Noting that he came to this decision "only because I've finally stretched myself too thin," Evans cited being a father, running the publishing house and "starting up a new venture I'll be able to share so soon" as primary reasons. Regarding the bookstore, he wrote: "The money in the store is good. The space is amazing. The landlords get it fundamentally (which is so rare, and so beautiful). I just need a partner, the store needs a Javi to my Paco, you Dallas The Wild Detectives homies know what I mean. Let's carry on the magic!"

Evans told the Morning News he is not "looking for a store manager, and I don't need employees. I'm looking for a partner," ideally someone who would handle the day-to-day responsibilities as well as to invest money in the store, though if they wanted to only be an investor, he could hire someone to "take it to the next level."


Zondervan: To Wager Her Heart (Belle Meade Plantation) by Tamera Alexander


Binc Awards $109,000 in Higher Ed Scholarships

The Binc Foundation has announced its 2016 Higher Education Scholarship winners. The program is awarding 27 scholarships, totaling $109,000, to eligible current bookstore employees/owners and their dependents, as well as former Borders Group employees and their dependents. There are two $10,000 scholarships, 24 $3,500 scholarships and one $5,000 Karl Pohrt Memorial Scholarship, which is granted to an independent bookstore employee candidate who has overcome learning adversity or is a non-traditional student. The scholarships can be used for tuition, fees, books, supplies and room and board, and can be used over consecutive years if the student is not able to use the entire award for the 2015-2016 academic year.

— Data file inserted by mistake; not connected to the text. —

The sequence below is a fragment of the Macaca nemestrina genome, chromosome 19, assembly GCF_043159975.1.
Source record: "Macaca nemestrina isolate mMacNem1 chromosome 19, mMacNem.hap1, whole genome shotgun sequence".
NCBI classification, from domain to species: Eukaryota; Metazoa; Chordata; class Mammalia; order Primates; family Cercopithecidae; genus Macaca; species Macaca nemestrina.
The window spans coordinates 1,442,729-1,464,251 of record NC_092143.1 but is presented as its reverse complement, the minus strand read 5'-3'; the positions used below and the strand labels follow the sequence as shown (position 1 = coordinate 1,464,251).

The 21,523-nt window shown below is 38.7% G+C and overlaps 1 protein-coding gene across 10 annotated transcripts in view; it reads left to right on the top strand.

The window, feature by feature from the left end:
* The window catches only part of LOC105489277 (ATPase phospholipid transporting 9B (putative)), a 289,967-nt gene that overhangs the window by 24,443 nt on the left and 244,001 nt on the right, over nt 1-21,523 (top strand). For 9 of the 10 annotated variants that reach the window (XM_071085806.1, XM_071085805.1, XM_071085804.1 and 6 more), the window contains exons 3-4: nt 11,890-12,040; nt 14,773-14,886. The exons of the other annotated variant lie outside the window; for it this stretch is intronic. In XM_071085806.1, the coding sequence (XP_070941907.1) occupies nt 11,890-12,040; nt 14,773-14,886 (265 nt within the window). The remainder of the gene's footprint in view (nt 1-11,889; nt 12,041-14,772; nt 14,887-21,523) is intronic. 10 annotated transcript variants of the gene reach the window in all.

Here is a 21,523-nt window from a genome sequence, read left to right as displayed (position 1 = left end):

Since 2001, the Foundation has granted more than $1.8 million in educational awards to more than 600 booksellers.


Kepler's New Partnerships for Its GiftLit Service

Kepler's Books, Menlo Park, Calif., has set up new partnerships for its GiftLit subscription service, with Books for Kids, the national children's literacy organization, and Fierce Reads, the young adult website of Macmillan Children's Group Publishers.

Kepler's bought GiftLit last year and has converted it into an official Kepler's service that "makes it easy for customers to gift high-quality books from curated collections for readers of all ages and interests." Under the program, gift recipients receive one book per month through a three-, six- or 12-month subscription. Each book is gift-wrapped and accompanied by a personal note from the giver. Book collections are designed for readers of all ages and types--from a Dr. Seuss collection for toddlers to a collection of coffee-table books for "the reader who has everything." During the 2015 holiday season, GiftLit shipped twice as many books as it did during the 2014 holiday season, Kepler's said. GiftLit is on track to repeat that growth in 2016.